It wasn’t that long ago that I lived in my shell (to borrow a term from a turtle). I was afraid to talk to people I did not know – okay painfully afraid. I avoided the phone at nearly all costs and overall, I was uncomfortable in almost every social situation.
That all started to change in 2011.
Almost 9 years ago, I was closing my eBay business and looking for something else to do in my life. Something that would get me out of the house and give back to my community.
I heard about a new program started by our local Big Brothers Big Sisters called lunch buddies. I had always wanted to be a big brother since I saw Alex P. Keaton be a big on Family Ties – but couldn’t because I could not drive – lunch buddies sounded great since a driver license was not necessary to meet and have lunch at a local school with a student.
After a year of working in the lunch buddy program, I wanted to take another step out of my comfort zone – I wanted to fulfill a childhood dream of working at a hospital.
Unlike when I applied to BBBS by filling out an application and waiting for BBBS to call me, this time I had to call the director of volunteers and speak to her on the phone.
I was not much of a phone person when I decided to volunteer at our local hospital. I tried to avoid calling by filling out a volunteer information card and wait for a call. After 2 weeks of waiting and not receiving a call, I summons up my courage and called.
During my in-person interview with the director of volunteers, Linda, it was suggested that I work in the intensive care unit. In the ICU my job would be to answer the phones and call back to the nurses when visitors wanted to visit the nurse’s patient.
I didn’t want to do that as I was still not very confident talking to people I did not know over the phone, so I declined her offer and accepted the position of Pathfinder.
As a pathfinder I escorted guests in our hospital from the information desk to wherever they needed to get to in the hospital. I was good at my job, and I learned where things were in hospital. However, as a pathfinder I felt expected to small talk with the visitors to the hospital as I escorted them throughout the building.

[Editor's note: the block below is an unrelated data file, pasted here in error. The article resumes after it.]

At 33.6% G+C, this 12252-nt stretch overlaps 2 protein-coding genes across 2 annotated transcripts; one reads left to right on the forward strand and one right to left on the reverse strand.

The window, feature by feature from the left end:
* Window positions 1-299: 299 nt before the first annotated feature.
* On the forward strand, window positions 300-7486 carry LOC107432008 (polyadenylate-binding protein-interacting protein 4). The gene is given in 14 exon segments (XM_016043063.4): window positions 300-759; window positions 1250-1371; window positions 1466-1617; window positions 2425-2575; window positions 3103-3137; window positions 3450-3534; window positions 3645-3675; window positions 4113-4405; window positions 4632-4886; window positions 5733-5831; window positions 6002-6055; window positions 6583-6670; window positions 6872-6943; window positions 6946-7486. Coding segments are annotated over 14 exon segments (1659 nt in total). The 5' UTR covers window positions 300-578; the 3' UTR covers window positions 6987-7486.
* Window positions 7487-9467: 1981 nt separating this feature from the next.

The job did force me out of my comfort zone as small talk with strangers was difficult for me. The awkward silence while escorting visitors bothered me and probably bothered some of our guests.
Still determined to use this volunteer position not only to give back to my community but to grow, I called the director of volunteers and asked if I could also work in the ICU – as she suggested during my initial interview.
The first 2 months In the ICU were horrible. I felt uncomfortable in my job. I didn’t think anyone really wanted me working there and I debating quitting. However, since I was not a quitter, I forced myself to commit to one year in the ICU before I threw in the towel.
I wound up working in the ICU, answering phones and checking in visitors for more than five years. I am glad I did not quit. I became well loved by the staff of the ICU and visitors. I even earned two awards for my volunteer work in the ICU.
Through the connections I made in the ICU I improved my small talk skills a bit and I become very comfortable speaking to people I did not know well. These connections, and my new comfort level of speaking confidently with strangers, came in quite handy during the 9 months my father was in hospital, long-term acute care hospital and rehibition centers before his passing.
Although I no longer volunteer in the ICU, the skills I learned and the confidence I again by stepping out my comfort zone while working in our local hopital serves me well today. I can now start a conversation with strangers. Call people who I do not know for both personal and business reasons. I can speak up for myself with confidence and I can speak confidently with anyone I meet in public.
Forcing myself out of my comfort zone brought me out of my shell and opened a new world of possibilities for me.